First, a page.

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Dunedin City Council – Kaunihera-a-rohe o Otepoti

Advocate: when the DCC appeals to other agencies such as central government and the Otago Regional Council to promote and achieve environmental wellbeing outcomes.

Anthropogenic: caused or influenced by humans.

Areas of special conservation value: recognised areas of indigenous vegetation and fauna on public or private land protected by the District Plan.

Biodiversity: the variety of plant and animal life in a particular habitat.

Biomass: biological material derived from living or recently living organisms. In the context of biomass for energy it is often used to mean plant-based material (such as woodchip), but biomass can equally apply to both animal- and vegetable-derived material.

Biophilia hypothesis: the theory of the instinctive bond between human beings and other living systems.

Carbon emissions: carbon dioxide and carbon monoxide in the atmosphere, produced by vehicles and industrial processes.

Ecosystem: a biological community of interacting organisms and their physical environment.

Ecosystem services: the benefits provided by ecosystems that make human life possible (e.g. clean air, soil and water).

Environment: ecosystems and their constituent parts, including people and communities; all natural and physical resources; amenity values; and the social, economic, aesthetic and cultural conditions which affect or are affected by the factors listed (this definition is based on the Resource Management Act 1991).

Funder: when the Council provides funding to another organisation or community group towards providing a service or facility (e.g. Biodiversity Fund).

Greenhouse gas: any gas that absorbs infrared radiation in the atmosphere, including carbon dioxide, methane, nitrous oxide, ozone, chlorofluorocarbons, hydrochlorofluorocarbons, hydrofluorocarbons, perfluorocarbons and sulfur hexafluoride (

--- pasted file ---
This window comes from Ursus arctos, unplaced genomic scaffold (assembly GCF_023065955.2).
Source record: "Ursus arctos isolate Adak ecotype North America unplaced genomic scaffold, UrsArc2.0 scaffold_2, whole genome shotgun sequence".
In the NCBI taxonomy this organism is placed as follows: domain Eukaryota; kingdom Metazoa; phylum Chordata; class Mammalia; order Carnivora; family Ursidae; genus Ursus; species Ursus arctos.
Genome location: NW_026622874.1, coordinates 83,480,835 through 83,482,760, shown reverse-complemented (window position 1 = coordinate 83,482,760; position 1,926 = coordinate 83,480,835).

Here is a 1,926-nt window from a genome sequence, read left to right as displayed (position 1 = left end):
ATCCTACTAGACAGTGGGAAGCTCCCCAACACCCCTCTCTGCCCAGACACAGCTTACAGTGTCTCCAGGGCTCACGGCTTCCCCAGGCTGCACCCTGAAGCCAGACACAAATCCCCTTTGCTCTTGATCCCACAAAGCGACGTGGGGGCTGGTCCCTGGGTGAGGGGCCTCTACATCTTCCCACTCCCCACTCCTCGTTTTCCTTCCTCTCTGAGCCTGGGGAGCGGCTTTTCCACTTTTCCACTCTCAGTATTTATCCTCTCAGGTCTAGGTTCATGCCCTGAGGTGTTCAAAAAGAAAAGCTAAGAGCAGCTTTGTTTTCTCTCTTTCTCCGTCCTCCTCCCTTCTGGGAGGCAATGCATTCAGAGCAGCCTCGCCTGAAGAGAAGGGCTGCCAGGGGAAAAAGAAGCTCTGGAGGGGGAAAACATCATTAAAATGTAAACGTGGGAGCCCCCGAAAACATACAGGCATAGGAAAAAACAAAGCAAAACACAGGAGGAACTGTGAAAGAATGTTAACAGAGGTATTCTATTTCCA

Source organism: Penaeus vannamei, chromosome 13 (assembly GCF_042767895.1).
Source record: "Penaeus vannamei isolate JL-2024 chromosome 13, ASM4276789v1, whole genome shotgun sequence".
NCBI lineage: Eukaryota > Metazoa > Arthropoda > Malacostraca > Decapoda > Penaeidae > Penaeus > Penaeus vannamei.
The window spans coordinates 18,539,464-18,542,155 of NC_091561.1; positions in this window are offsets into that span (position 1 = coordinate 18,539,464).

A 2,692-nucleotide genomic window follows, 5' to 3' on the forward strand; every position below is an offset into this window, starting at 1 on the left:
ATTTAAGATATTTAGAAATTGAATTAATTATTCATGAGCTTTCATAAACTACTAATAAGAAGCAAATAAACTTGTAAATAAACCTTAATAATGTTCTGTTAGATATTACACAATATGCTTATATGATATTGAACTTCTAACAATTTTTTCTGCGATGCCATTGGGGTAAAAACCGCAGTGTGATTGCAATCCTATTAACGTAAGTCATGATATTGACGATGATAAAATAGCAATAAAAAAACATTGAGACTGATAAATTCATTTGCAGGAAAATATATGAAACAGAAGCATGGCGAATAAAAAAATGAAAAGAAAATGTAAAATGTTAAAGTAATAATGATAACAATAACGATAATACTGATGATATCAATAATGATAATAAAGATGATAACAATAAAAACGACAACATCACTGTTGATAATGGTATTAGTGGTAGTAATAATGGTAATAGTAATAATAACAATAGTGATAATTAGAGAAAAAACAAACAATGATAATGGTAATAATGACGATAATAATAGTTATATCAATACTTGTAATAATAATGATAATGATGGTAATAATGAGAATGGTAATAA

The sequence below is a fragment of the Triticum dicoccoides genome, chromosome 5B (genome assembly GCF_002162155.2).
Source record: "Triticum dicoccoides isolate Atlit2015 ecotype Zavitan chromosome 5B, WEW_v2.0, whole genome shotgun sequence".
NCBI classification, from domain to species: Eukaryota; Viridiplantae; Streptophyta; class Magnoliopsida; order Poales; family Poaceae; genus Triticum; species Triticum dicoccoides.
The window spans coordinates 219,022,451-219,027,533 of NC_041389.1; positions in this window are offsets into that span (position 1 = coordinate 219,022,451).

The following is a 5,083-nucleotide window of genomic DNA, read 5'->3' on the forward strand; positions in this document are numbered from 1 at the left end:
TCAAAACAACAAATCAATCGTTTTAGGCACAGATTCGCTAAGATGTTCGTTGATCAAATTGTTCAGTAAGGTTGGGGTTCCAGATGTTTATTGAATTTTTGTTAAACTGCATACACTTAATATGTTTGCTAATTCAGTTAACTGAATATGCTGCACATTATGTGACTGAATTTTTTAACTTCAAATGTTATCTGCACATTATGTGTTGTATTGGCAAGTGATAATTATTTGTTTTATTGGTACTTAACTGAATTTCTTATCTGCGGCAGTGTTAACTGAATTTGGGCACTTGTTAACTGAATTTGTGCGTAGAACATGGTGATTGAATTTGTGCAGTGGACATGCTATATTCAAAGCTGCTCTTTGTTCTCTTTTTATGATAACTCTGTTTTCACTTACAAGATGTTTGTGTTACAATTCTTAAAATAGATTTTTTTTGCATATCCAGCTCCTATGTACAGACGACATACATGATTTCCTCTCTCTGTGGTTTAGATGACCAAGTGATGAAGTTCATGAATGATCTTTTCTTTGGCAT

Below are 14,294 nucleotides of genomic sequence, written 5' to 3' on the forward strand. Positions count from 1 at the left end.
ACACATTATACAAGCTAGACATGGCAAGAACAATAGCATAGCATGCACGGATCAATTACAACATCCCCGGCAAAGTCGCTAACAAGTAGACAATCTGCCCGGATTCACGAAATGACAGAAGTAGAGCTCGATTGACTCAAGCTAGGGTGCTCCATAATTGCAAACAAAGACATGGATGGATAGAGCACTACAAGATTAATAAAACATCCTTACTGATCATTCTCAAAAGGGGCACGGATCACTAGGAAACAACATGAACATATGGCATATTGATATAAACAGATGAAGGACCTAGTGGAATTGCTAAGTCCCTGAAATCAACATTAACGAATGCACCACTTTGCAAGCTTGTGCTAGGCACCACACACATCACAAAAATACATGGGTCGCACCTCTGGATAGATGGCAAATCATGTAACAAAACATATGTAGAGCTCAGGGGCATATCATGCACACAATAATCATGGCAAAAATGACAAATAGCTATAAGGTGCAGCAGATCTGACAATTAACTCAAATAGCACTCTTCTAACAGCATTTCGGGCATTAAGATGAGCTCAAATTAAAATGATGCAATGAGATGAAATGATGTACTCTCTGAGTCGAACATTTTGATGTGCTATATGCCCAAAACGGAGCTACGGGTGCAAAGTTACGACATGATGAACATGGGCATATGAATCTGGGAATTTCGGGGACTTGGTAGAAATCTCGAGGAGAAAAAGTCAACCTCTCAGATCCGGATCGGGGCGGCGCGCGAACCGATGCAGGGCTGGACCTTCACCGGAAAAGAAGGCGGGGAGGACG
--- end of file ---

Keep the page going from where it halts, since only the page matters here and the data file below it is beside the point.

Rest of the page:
He ao tūroa, he ao hauora: a natural world, a healthy world.

Kaitiaki: guardian.

Kaitiakitaka: the exercise of customary custodianship in a manner that incorporates spiritual matters by takata whenua who hold manawhenua status for a particular area or resource. The concept of kaitiakitaka evolved as Manawhenua responded to their impact on the natural environment.

Landscape-scale conservation: a holistic approach to conservation that, in addition to biodiversity, considers local economies and agriculture, eco-tourism, geodiversity and the health and social benefits of the environment.

Mahika kai: the customary gathering of food or natural materials, and the places where those resources are gathered.

Mātauraka Māori: Māori knowledge or wisdom.

Manawhenua: those who exercise customary authority or rakatirataka (chieftainship or decision-making rights).

Mō tātou, ā, mō kā uri, ā muri ake nei: for us and for our children after us.

Promoter/Facilitator: when the DCC undertakes promotional activity and educational programmes, or brings together other organisations or community groups to work towards positive environmental outcomes (e.g. Enviroschools and Keep Dunedin Beautiful).

Provider: when the DCC provides a service, facility or infrastructure (e.g. Green Island landfill).

Queen Elizabeth II (QEII) covenant: a legally binding and permanent protection agreement which is registered on the title of land to protect its special natural and cultural features.

Regulator/Planner: when the DCC enforces government legislation and develops its own bylaws and plans (e.g. District Plan).

Resilient: able to withstand or recover quickly from unexpected or difficult conditions.

Supply chain: a system of organisations, people, activities, information and resources involved in moving goods or services from suppliers to consumers.

Takata whenua: the iwi (tribe) or hapū (sub-tribe) that holds manawhenua in a particular area.

Taoka: a treasure, a thing of great value.

Te Tiriti o Waitangi: the Treaty of Waitangi.

Tiakitaka: the act of guarding or keeping.

Tikaka: customary values and practices.

Wāhi taoka: resources, places and sites treasured by Manawhenua.

Wāhi tapu: places sacred to takata whenua.

Wāhi tūpuna: the landscapes that embody the ancestral, spiritual and religious traditions of all the generations before European settlement.

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